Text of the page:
PTMs derived from \(GC\times GC\) biomarker ROIs corresponding to 34 injections (refer Table S1 for details on origin) were compared pairwise against each other based on the threshold-based cross-PTM score. The 34 injections compared span across 31 distinct oil samples that originate from 19 distinct sources. Fourteen samples originate from the MW, source of the Deepwater Horizon disaster, including two pre-spill samples, and twelve post-spill samples collected at diverse locations after the Deepwater Horizon disaster, e.g. the plume at the base of the MW, grass blades on the Louisiana coastline, and oil slicks collected kilometers away from the disaster site (details provided in Table S1). These samples were collected in areas well documented [11, 25] to be heavily contaminated by the Deepwater Horizon disaster compared to the background.

We evaluate the cross-PTM score as a function of the peak ratio threshold across a diverse selection of injection pairs. We examine the robustness of intra-class match between injections of same origin against inter-class distinction between injection pairings from different origins. Specifically, we compare the fourteen MW injections (injections 1−14 in Table S1) against each other and against other sources within and outside the Gulf of Mexico region. We also compare the strength of MW vs. MW match against three other Gulf of Mexico injections (injections 15−17 in Table S1): (i) Eugene Island, (ii) Southern Louisiana Crude (SLC) and (iii) a Gulf of Mexico natural seep. Three consecutive injections from a non-Gulf of Mexico NIST sample originating in the Monterey area are also analyzed as an ideal intra-class case study, independent of any co-provenance bias with the Gulf of Mexico samples.

Figure 5 plots the average cross-PTM score as a function of peak ratio threshold across important comparison classes. Additional file 9: Figure S6.1 in Section S6 provides the statistical performance of the cross-PTM score for matching Gulf of Mexico injection pairs, with emphasis on distinguishing the 14 MW injections against non-Macondo Gulf of Mexico injections. We note that consistently the intra-class match between MW injections is statistically higher than the inter-class score between MW and other Gulf of Mexico injections. In Fig. 6, the cross-PCA score as a function of the number of principal components have been plotted. The statistical performance of the cross-PCA score for matching Gulf of Mexico injection pairs has been shown in Additional file 9: Figure S6.2 in Section S6.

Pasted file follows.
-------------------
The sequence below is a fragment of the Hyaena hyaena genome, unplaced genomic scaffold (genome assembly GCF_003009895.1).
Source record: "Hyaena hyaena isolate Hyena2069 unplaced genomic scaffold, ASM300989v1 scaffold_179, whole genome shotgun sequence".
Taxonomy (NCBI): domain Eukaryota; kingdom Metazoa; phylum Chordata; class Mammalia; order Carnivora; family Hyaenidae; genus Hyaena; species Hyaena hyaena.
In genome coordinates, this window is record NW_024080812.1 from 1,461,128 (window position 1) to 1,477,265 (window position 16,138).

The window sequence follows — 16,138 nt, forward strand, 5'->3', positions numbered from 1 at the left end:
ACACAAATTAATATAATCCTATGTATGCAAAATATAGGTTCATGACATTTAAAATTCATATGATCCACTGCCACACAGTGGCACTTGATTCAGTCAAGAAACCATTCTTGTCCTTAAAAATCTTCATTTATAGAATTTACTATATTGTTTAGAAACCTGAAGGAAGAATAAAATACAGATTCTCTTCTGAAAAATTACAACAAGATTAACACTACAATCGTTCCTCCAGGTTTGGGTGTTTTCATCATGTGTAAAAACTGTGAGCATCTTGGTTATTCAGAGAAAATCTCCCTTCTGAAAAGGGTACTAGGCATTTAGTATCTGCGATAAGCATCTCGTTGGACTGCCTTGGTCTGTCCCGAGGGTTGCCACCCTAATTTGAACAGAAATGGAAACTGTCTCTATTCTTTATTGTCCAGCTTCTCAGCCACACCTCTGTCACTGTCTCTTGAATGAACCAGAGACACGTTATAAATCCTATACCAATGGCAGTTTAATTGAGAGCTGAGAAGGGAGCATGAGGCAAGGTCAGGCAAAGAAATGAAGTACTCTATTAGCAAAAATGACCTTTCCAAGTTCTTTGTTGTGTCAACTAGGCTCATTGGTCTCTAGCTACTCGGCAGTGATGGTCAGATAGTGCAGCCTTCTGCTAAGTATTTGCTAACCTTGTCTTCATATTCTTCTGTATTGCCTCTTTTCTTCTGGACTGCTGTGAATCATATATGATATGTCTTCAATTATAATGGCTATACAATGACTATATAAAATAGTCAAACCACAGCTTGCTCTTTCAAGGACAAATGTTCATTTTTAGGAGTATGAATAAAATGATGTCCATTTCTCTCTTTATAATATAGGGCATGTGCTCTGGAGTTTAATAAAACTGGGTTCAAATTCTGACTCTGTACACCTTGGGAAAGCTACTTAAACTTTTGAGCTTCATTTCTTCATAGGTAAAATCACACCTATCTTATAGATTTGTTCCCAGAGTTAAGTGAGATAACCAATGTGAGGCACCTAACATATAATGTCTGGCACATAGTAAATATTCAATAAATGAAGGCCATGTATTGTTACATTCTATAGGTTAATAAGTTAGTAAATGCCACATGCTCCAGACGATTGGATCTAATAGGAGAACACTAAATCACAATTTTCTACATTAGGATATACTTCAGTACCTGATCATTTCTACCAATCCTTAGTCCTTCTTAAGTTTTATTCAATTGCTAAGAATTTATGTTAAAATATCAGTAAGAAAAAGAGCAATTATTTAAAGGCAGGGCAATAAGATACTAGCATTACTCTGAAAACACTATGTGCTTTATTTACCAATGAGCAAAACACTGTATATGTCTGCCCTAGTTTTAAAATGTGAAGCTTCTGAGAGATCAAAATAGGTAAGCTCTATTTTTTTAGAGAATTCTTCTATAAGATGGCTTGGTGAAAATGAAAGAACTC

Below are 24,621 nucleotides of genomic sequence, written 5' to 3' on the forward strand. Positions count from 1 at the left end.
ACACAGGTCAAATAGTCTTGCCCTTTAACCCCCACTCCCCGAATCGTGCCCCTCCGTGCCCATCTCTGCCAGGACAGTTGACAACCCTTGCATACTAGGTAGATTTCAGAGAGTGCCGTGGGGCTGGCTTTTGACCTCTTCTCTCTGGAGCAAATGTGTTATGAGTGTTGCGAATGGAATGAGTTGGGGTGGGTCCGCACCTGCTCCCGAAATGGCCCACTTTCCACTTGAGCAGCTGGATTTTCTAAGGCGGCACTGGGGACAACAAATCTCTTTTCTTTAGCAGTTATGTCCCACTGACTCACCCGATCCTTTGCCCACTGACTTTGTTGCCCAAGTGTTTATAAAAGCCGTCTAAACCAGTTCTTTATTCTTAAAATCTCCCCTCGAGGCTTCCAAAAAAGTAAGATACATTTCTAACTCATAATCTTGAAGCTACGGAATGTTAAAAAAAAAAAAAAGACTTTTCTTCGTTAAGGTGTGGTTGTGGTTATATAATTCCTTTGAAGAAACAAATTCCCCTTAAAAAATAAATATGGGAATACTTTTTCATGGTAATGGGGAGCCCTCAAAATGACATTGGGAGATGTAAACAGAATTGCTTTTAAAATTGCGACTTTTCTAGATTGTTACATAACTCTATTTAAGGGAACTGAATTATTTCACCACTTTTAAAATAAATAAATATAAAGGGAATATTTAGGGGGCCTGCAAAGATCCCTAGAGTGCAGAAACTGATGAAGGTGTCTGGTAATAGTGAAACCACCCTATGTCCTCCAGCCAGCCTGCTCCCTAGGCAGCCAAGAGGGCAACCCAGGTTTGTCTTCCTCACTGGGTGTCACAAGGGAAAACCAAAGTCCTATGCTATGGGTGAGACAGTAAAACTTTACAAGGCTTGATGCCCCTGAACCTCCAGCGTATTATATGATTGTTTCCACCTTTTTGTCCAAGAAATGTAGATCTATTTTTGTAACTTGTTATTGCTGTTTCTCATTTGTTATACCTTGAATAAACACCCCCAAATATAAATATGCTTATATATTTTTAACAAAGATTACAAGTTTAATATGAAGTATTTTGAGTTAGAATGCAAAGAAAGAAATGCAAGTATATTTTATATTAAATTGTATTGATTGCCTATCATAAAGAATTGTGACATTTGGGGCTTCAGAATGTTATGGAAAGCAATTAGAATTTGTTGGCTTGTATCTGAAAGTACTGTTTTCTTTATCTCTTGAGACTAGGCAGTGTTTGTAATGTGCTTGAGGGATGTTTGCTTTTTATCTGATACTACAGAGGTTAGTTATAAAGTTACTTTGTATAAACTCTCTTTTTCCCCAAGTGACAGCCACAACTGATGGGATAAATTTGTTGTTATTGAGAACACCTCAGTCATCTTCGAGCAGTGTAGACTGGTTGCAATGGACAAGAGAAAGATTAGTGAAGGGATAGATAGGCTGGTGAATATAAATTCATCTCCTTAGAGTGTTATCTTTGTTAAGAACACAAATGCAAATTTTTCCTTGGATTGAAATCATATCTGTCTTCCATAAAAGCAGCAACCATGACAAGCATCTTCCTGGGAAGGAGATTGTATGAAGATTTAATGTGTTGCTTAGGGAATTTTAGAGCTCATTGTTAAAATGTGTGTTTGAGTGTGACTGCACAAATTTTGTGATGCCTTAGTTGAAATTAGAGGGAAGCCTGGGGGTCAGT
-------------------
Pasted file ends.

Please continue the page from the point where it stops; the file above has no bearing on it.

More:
Fig. 5

Mean cross-PTM scores plotted as a function of the peak ratio threshold \(\tau\) for important intra-class (same source) and inter-class (distinct sources) comparisons. Each plot shows the average cross-PTM score taken over all possible pairings of injections for the corresponding comparison class (e.g. NIST vs. NIST plot shows the average cross-PTM score for three possible parings between the three NIST injections). Macondo refers to any crude oil sample originating from the MW, source of the Deepwater Horizon disaster

Fig. 6

Mean cross-PCA scores plotted as a function of the peak ratio threshold \(\tau\) for important intra-class (same source) and inter-class (distinct sources) comparisons. Each plot shows the average cross-PCA score taken over all possible pairings of injections for the corresponding comparison class (e.g. NIST vs. NIST plot shows the average cross-PCA score for three possible parings between the three NIST injections). Macondo refers to any crude oil sample originating from the MW, source of the Deepwater Horizon disaster

Best-case scenario for same-source match: NIST vs. NIST

To provide a neutral baseline for best-case performance, we compare three NIST injections (injections 19–21 in Table S1), all of which were taken from the same sample of non-Gulf of Mexico origin. The NIST injections were run consecutively under practically identical experimental conditions. We observe in Fig. 5 that the NIST vs. NIST cross-PTM score rapidly reaches \(100\,\%\) match with increasing peak ratio threshold. This is to be expected as the \(GC\times GC\) biomarker topographies of injections run consecutively from the same sample are expected to be very similar, if not identical. In reality, cross-comparisons for source determination are made between injections from different samples that may have same origin but are not consecutive runs from the same physical sample. \(GC\times GC\) topographies for same-source injections from different samples are therefore, bound to exhibit more variation due to shifting of minor peaks, co-elution of different biomarkers, as well as baseline variability. Thus we expect the NIST vs. NIST cross-PTM performance to provide an idealized upper bound to measure cross-PTM score performance.